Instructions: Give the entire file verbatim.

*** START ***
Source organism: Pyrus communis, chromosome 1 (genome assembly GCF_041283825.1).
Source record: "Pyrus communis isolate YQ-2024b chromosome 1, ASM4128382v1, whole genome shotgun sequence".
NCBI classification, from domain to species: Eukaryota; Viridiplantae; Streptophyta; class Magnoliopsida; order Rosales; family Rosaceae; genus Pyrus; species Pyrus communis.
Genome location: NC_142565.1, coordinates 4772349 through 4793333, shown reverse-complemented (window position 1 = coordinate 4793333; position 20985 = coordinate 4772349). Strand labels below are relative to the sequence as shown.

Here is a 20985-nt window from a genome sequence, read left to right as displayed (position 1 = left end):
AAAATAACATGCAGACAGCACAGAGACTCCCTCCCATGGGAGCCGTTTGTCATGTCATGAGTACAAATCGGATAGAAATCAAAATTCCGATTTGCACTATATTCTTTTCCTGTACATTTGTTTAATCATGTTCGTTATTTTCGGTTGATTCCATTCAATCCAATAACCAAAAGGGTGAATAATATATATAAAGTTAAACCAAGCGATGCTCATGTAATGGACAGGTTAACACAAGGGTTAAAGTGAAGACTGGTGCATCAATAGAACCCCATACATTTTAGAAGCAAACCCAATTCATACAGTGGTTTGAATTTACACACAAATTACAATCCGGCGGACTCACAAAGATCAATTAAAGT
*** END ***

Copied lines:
Source organism: Pyrus communis, chromosome 1 (genome assembly GCF_041283825.1).
Source record: "Pyrus communis isolate YQ-2024b chromosome 1, ASM4128382v1, whole genome shotgun sequence".
NCBI classification, from domain to species: Eukaryota; Viridiplantae; Streptophyta; class Magnoliopsida; order Rosales; family Rosaceae; genus Pyrus; species Pyrus communis.
Genome location: NC_142565.1, coordinates 4772349 through 4793333, shown reverse-complemented (window position 1 = coordinate 4793333; position 20985 = coordinate 4772349). Strand labels below are relative to the sequence as shown.

Here is a 20985-nt window from a genome sequence, read left to right as displayed (position 1 = left end):
AAAATAACATGCAGACAGCACAGAGACTCCCTCCCATGGGAGCCGTTTGTCATGTCATGAGTACAAATCGGATAGAAATCAAAATTCCGATTTGCACTATATTCTTTTCCTGTACATTTGTTTAATCATGTTCGTTATTTTCGGTTGATTCCATTCAATCCAATAACCAAAAGGGTGAATAATATATATAAAGTTAAACCAAGCGATGCTCATGTAATGGACAGGTTAACACAAGGGTTAAAGTGAAGACTGGTGCATCAATAGAACCCCATACATTTTAGAAGCAAACCCAATTCATACAGTGGTTTGAATTTACACACAAATTACAATCCGGCGGACTCACAAAGATCAATTAAAGT